gets tiresome listing all the things you want to change about yourself
but know in your heart youíre bound to fail. Again. Like you do every
year. My resolutions were getting too elastic anyway. I kept resolving
to not get hysterical every time I got lost while driving somewhere
new, and then I loosened it to blaming Map Quest and then loosened
it further to shrieking at my new GPS because it didnít know left
from right. Whatís the point of making these resolutions?
Instead of doing that this year, Iím going to thank the unsung heroes
who invented things that will continue to make life easier for yet
The Whistling Tea Kettle
Since I tend to be absent-minded when concentrating on a topic to
write about, or if Iím on a phone call, or if I find myself deliriously
embedded on the Internet researching a story, I wouldíve burned the
house down years ago, if not for that shrill whistle, alerting me
to water reaching the boiling stage. So I consider English inventor
Sholom Borgelman (changed to Borman) a hero for inventing the whistling
tea kettle in London just after World War I.
I can remember my dad starting up our old Buick for at least ten wintery
minutes before a trip, so the engine would cooperate. Then along came
a miraculous thing called antifreeze, which keeps the engine warm
in winter and cool in summer. I canít get over that. Dad mustíve been
a tad behind the times though, since I just found out that antifreeze
was first prepared, and called ethylene glycol, in 1859 (the family
Buick wasnít quite that old) by a French chemist named Charles Adolphe
Ball Point Pens
Believe it or not, there was a time between the quill and the crayon
where a dark liquid called ďinkĒ was sucked into a fountain pen so
your ancestors could write a letter on something called ďpaperĒ. This
method considerably predates texting and was much easier on the eyes.
(Ink was also used to dip the long hair of the schoolgirl sitting
in front of you into the inkwell on your desk.) Then came the ballpoint
pen, not nearly as much fun but way neater. It took more effort to
stain your shirt with a ballpoint pen than it did with a fountain
pen, but thatís o.k. because the ballpoint pen lasted longer and you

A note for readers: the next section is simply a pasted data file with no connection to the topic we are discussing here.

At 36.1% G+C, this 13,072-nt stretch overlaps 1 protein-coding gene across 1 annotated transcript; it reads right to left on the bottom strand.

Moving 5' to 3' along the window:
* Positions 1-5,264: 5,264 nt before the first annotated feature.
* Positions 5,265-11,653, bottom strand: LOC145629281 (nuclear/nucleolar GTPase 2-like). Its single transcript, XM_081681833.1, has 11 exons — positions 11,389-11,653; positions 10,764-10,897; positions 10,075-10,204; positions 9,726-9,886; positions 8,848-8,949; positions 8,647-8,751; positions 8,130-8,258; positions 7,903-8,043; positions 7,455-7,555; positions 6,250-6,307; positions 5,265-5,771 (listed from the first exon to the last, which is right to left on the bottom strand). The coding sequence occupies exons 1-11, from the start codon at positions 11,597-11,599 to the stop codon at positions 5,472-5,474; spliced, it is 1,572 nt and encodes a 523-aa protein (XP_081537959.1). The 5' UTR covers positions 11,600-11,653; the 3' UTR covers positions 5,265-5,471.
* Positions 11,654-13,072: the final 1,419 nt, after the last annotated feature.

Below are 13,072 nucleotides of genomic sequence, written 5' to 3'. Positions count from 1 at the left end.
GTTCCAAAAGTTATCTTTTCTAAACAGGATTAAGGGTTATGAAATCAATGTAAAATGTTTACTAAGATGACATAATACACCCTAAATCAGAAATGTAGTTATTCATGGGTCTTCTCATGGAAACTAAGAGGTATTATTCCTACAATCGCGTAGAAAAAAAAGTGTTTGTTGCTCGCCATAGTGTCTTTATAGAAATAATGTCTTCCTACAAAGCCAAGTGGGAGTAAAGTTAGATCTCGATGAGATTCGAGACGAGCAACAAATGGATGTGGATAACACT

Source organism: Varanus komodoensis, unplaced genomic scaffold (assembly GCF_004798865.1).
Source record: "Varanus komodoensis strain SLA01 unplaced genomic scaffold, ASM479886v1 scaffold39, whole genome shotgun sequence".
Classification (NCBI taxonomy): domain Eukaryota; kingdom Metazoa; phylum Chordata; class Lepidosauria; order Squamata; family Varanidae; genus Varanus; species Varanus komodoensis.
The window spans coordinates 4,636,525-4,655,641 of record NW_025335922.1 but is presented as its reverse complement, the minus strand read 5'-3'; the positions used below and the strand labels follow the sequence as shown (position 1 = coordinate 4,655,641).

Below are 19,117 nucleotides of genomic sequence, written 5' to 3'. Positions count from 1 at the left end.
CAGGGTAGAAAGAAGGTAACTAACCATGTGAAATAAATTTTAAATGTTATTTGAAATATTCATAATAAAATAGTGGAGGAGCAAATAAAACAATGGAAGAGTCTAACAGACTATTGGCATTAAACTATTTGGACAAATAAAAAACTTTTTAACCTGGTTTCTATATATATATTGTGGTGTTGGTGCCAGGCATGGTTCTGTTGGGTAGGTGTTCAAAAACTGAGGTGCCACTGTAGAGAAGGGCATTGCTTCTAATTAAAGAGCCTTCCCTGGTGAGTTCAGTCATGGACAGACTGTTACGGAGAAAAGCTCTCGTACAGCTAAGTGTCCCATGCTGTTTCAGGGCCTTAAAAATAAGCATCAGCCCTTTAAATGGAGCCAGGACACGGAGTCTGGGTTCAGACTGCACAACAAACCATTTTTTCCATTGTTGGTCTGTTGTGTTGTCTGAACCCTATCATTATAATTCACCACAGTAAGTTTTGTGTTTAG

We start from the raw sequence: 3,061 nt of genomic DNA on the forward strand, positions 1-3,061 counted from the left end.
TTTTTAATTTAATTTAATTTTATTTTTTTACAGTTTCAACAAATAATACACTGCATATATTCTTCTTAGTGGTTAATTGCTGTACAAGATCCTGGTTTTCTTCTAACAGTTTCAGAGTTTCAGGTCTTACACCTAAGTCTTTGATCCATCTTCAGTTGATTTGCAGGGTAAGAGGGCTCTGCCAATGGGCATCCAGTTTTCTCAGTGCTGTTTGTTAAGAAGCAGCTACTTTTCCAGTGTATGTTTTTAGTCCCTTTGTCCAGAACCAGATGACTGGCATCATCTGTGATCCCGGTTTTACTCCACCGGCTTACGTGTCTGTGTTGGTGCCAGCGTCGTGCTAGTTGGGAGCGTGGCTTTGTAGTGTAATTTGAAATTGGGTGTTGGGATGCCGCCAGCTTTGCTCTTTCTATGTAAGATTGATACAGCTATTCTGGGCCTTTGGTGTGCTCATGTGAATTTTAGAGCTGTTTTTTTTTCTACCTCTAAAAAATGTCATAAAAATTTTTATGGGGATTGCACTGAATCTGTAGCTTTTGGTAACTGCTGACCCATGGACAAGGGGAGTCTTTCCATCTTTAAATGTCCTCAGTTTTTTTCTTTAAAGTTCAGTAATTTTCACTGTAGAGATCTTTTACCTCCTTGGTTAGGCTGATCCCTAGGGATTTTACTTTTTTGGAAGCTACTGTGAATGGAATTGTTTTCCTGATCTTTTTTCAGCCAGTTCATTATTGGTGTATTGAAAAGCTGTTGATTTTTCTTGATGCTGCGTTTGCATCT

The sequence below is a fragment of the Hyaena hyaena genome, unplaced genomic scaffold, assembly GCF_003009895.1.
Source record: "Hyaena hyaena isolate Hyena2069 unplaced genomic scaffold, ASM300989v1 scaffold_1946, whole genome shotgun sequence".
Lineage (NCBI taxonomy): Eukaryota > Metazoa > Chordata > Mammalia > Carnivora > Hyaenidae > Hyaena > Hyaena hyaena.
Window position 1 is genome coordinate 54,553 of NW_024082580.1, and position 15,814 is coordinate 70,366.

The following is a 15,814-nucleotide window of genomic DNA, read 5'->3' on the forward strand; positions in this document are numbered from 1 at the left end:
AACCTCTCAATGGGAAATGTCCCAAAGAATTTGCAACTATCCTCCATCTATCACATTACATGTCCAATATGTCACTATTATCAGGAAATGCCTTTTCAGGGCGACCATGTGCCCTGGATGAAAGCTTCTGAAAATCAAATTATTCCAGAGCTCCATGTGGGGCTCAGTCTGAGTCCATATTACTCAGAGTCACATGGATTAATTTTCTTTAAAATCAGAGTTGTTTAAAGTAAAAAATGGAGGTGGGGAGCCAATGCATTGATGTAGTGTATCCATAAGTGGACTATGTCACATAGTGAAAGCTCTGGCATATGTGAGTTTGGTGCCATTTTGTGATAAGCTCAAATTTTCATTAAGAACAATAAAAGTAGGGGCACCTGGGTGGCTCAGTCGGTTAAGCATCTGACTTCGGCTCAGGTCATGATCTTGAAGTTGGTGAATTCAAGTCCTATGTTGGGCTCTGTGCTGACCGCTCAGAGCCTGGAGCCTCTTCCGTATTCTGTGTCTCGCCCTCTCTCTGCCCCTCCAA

didnít have to carry a bottle of ink all over town in case someone
asked you for your autograph or something. The first day ball points
went on sale in the United States, they were guaranteed to write for
two years without refilling, and were instantly sold out at a cost
of $12.50 each. The inventor of this time-saver was, technically,
American John Loud back in 1888. Well, heís the one who patented the
idea but couldnít make it practical. In 1935, it took Hungarian brothers
Ladislas and Georg Biro, plus the president of Argentina, to get the
ball rolling again. Eberhard Faber paid the Biros half a million for
the rights, later selling them to Eversharp. Chicago businessman,
Milton Reynolds ran with the ball over the finish line.
You probably think they always came on cars, but they didnít. In fact,
some taxis today, at least in Mexico, have them but they donít work
and when it rains, the cabbie has to hang out the driverís window
and swipe at the windshield with a greasy rag. So next time youíre
driving in the rain, say thanks to a lady from Alabama, Mary Anderson,
who invented and patented the windshield wiper in 1905. I only wish
they put one on each of the side view mirrors.
Stephanie Kwolek of Pennsylvania has saved the lives of countless
police officers wearing bulletproof vests made of her invention, Kevlar.
Perhaps she saved your life, too, since Kevlar is used in brake linings,
parachutes, skis, and boats. And, without his Kevlar vest, Jack Bauer
wouldíve been killed in Series 1 of 24, instead of lasting all the
way through Series 8. Not only that, but America as well as the rest
of the world would have been blown up by evil-eyed villains. Weíd
all be pushing up daisies, had Jack not worn his Kevlar vest, five
times stronger than steel, for protection. While some people might
prefer Superman, Man of Steel, Iíll take Jack Bauer, Man of Kevlar.
So, instead of elastic New Yearís resolutions, I offer the following
thanks to Sholom for the whistle that may keep my house from burning
down, Charlie for the car that starts in winter, John for the pen
I write with, Mary for letting me see through the rain, and Stephanie
for the life of Jack Bauer.
Happy New Year!